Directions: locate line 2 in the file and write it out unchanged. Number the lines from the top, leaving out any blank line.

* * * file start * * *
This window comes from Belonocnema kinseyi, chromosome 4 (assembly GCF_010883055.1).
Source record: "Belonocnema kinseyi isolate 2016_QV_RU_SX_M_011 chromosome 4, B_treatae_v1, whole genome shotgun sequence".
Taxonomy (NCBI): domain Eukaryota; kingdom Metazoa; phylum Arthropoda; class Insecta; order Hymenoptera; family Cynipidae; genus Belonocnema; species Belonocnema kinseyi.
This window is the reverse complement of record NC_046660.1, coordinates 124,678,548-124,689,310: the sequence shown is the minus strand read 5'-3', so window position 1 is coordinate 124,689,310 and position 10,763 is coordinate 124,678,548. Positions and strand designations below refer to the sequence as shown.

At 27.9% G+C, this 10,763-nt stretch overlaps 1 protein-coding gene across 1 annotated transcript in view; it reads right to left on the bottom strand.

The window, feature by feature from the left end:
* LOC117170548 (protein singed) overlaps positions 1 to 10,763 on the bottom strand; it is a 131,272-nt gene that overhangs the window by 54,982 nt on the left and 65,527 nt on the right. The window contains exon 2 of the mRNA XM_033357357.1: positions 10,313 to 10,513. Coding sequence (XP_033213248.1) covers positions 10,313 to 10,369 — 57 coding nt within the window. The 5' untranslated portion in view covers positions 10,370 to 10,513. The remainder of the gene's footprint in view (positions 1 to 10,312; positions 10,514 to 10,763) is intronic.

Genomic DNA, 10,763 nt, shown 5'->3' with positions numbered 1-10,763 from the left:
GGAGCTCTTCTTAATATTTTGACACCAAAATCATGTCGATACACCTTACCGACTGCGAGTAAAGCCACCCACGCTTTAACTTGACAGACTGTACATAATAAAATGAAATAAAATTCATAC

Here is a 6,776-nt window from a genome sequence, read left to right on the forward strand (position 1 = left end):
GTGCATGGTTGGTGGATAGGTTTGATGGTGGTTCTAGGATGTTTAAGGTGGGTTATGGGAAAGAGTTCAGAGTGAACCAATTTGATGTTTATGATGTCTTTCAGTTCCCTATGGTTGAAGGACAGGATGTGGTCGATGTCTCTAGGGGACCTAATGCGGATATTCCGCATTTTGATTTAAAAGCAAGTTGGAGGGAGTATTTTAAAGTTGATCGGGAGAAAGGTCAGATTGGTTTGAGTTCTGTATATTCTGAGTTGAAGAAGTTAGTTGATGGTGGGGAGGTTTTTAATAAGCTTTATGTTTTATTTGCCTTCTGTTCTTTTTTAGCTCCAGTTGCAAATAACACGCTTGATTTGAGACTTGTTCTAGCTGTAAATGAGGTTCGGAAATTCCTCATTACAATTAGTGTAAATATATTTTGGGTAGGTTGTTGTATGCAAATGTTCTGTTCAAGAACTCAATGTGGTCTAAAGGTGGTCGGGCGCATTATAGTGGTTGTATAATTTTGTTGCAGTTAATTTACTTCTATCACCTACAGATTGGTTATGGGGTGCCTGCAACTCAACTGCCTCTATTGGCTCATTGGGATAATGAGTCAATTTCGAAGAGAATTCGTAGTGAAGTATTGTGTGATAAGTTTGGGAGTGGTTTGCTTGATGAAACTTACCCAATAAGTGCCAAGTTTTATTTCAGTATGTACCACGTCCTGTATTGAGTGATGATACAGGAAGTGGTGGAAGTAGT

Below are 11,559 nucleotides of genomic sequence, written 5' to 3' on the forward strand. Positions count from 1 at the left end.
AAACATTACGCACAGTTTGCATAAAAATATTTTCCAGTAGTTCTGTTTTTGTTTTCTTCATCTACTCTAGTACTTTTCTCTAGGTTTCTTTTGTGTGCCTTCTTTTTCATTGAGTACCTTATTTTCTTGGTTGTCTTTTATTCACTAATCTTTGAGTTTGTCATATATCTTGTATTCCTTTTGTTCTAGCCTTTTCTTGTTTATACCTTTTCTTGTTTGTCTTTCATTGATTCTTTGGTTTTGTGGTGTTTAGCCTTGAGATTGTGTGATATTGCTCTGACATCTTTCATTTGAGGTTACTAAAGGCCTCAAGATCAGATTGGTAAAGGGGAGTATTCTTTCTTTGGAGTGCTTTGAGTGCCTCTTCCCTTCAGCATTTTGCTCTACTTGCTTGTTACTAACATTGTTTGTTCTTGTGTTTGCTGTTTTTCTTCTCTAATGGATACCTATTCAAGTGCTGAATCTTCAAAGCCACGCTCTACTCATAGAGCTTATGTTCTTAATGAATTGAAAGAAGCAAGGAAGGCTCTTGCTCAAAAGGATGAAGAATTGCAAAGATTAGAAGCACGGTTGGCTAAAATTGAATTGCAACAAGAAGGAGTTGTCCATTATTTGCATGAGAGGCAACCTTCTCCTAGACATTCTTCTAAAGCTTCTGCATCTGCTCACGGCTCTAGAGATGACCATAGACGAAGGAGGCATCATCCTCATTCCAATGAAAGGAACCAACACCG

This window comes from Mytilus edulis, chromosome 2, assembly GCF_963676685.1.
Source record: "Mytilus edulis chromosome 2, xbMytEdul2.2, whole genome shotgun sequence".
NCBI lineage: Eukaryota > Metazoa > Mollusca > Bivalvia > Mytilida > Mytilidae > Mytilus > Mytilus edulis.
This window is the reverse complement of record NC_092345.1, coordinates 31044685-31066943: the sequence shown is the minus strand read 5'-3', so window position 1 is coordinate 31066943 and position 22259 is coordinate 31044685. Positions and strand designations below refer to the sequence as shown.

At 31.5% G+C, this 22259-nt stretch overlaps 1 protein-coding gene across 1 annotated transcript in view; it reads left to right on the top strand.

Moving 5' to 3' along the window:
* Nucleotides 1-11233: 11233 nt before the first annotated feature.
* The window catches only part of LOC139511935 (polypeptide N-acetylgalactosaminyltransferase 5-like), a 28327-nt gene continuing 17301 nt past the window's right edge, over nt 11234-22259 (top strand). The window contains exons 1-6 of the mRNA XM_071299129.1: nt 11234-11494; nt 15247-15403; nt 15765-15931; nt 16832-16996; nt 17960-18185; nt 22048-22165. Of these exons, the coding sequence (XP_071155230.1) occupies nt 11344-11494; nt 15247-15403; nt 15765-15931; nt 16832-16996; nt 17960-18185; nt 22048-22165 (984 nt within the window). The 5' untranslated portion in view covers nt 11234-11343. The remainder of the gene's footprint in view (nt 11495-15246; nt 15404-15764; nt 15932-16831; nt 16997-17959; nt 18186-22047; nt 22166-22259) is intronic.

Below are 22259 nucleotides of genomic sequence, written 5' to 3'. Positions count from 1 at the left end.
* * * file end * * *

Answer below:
Source record: "Belonocnema kinseyi isolate 2016_QV_RU_SX_M_011 chromosome 4, B_treatae_v1, whole genome shotgun sequence".